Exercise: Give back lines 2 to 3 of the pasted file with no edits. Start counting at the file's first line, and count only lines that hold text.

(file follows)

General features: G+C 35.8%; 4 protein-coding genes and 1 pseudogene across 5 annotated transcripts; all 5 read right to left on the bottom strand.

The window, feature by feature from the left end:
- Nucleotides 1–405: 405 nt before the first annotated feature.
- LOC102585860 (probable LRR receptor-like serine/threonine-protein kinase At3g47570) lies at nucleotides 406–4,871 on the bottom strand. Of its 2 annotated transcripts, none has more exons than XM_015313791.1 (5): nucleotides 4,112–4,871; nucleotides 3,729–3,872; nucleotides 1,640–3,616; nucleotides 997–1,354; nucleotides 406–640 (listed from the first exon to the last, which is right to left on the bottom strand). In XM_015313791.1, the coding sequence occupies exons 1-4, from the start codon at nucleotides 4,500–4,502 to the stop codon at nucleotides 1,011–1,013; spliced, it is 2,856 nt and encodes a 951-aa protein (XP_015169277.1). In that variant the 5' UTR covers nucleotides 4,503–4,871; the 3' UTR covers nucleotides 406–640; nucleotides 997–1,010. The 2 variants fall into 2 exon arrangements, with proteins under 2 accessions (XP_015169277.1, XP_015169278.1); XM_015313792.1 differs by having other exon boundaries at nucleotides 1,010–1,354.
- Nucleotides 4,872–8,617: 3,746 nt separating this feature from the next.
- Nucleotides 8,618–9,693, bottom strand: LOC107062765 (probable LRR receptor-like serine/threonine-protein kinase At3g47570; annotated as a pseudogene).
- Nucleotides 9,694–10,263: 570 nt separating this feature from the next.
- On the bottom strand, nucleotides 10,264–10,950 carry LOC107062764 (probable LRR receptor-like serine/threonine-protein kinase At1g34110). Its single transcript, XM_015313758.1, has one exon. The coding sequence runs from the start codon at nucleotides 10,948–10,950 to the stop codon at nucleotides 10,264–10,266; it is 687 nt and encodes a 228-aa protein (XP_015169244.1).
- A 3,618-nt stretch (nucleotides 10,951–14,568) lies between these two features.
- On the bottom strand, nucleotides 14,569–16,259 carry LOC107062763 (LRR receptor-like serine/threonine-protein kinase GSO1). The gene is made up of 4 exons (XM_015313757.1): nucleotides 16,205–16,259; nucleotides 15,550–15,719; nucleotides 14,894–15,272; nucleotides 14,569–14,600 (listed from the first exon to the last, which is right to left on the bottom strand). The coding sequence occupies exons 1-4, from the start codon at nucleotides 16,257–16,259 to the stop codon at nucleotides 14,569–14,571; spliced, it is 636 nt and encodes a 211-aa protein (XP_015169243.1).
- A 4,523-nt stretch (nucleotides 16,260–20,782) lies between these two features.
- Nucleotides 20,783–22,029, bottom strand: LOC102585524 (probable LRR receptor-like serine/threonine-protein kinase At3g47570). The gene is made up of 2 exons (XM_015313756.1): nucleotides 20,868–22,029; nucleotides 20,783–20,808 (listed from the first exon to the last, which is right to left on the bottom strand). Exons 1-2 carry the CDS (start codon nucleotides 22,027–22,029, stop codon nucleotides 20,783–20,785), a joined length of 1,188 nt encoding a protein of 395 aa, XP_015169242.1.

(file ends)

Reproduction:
The window, feature by feature from the left end:
- Nucleotides 1–405: 405 nt before the first annotated feature.